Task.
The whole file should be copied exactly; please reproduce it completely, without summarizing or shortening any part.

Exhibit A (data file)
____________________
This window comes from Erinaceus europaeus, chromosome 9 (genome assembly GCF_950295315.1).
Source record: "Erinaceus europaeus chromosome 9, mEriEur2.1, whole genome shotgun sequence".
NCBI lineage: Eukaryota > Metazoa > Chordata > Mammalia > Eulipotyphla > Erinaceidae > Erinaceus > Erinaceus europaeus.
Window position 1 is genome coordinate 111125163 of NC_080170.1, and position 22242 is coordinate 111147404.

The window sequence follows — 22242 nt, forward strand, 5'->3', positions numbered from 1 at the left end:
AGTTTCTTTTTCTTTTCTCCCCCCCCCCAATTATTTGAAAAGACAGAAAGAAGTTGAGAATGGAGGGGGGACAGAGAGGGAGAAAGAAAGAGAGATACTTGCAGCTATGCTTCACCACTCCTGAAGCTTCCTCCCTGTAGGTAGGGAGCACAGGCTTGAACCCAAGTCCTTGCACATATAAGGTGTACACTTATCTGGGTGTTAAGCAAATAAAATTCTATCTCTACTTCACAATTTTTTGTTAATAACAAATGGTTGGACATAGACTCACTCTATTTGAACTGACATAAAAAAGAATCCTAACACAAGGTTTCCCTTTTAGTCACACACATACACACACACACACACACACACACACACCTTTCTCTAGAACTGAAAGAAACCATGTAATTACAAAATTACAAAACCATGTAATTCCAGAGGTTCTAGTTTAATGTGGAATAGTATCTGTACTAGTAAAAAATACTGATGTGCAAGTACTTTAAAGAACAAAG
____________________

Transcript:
This window comes from Erinaceus europaeus, chromosome 9 (genome assembly GCF_950295315.1).
Source record: "Erinaceus europaeus chromosome 9, mEriEur2.1, whole genome shotgun sequence".
NCBI lineage: Eukaryota > Metazoa > Chordata > Mammalia > Eulipotyphla > Erinaceidae > Erinaceus > Erinaceus europaeus.
Window position 1 is genome coordinate 111125163 of NC_080170.1, and position 22242 is coordinate 111147404.

The window sequence follows — 22242 nt, forward strand, 5'->3', positions numbered from 1 at the left end:
AGTTTCTTTTTCTTTTCTCCCCCCCCCCAATTATTTGAAAAGACAGAAAGAAGTTGAGAATGGAGGGGGGACAGAGAGGGAGAAAGAAAGAGAGATACTTGCAGCTATGCTTCACCACTCCTGAAGCTTCCTCCCTGTAGGTAGGGAGCACAGGCTTGAACCCAAGTCCTTGCACATATAAGGTGTACACTTATCTGGGTGTTAAGCAAATAAAATTCTATCTCTACTTCACAATTTTTTGTTAATAACAAATGGTTGGACATAGACTCACTCTATTTGAACTGACATAAAAAAGAATCCTAACACAAGGTTTCCCTTTTAGTCACACACATACACACACACACACACACACACACACACCTTTCTCTAGAACTGAAAGAAACCATGTAATTACAAAATTACAAAACCATGTAATTCCAGAGGTTCTAGTTTAATGTGGAATAGTATCTGTACTAGTAAAAAATACTGATGTGCAAGTACTTTAAAGAACAAAG